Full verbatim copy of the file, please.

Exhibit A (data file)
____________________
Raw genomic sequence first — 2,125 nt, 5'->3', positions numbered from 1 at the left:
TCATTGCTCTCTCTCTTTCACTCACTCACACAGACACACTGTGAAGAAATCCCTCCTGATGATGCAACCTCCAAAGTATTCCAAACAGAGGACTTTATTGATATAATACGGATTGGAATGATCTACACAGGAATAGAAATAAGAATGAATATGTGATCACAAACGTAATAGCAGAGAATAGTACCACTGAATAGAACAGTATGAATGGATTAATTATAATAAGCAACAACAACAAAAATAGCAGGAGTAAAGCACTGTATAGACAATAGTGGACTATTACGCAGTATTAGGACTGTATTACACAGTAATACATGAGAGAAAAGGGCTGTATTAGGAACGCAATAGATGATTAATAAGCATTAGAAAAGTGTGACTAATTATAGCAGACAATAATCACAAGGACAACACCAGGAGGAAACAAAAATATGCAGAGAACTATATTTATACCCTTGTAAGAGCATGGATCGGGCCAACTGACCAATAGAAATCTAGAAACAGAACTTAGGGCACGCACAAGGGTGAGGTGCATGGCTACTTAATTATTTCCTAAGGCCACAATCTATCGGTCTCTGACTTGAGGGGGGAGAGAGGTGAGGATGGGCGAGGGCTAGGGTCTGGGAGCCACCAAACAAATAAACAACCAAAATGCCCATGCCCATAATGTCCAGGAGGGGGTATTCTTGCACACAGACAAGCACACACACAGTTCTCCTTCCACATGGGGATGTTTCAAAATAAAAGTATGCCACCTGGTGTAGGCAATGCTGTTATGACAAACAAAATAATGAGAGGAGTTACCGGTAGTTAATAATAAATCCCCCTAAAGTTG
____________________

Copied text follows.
Raw genomic sequence first — 2,125 nt, 5'->3', positions numbered from 1 at the left:
TCATTGCTCTCTCTCTTTCACTCACTCACACAGACACACTGTGAAGAAATCCCTCCTGATGATGCAACCTCCAAAGTATTCCAAACAGAGGACTTTATTGATATAATACGGATTGGAATGATCTACACAGGAATAGAAATAAGAATGAATATGTGATCACAAACGTAATAGCAGAGAATAGTACCACTGAATAGAACAGTATGAATGGATTAATTATAATAAGCAACAACAACAAAAATAGCAGGAGTAAAGCACTGTATAGACAATAGTGGACTATTACGCAGTATTAGGACTGTATTACACAGTAATACATGAGAGAAAAGGGCTGTATTAGGAACGCAATAGATGATTAATAAGCATTAGAAAAGTGTGACTAATTATAGCAGACAATAATCACAAGGACAACACCAGGAGGAAACAAAAATATGCAGAGAACTATATTTATACCCTTGTAAGAGCATGGATCGGGCCAACTGACCAATAGAAATCTAGAAACAGAACTTAGGGCACGCACAAGGGTGAGGTGCATGGCTACTTAATTATTTCCTAAGGCCACAATCTATCGGTCTCTGACTTGAGGGGGGAGAGAGGTGAGGATGGGCGAGGGCTAGGGTCTGGGAGCCACCAAACAAATAAACAACCAAAATGCCCATGCCCATAATGTCCAGGAGGGGGTATTCTTGCACACAGACAAGCACACACACAGTTCTCCTTCCACATGGGGATGTTTCAAAATAAAAGTATGCCACCTGGTGTAGGCAATGCTGTTATGACAAACAAAATAATGAGAGGAGTTACCGGTAGTTAATAATAAATCCCCCTAAAGTTG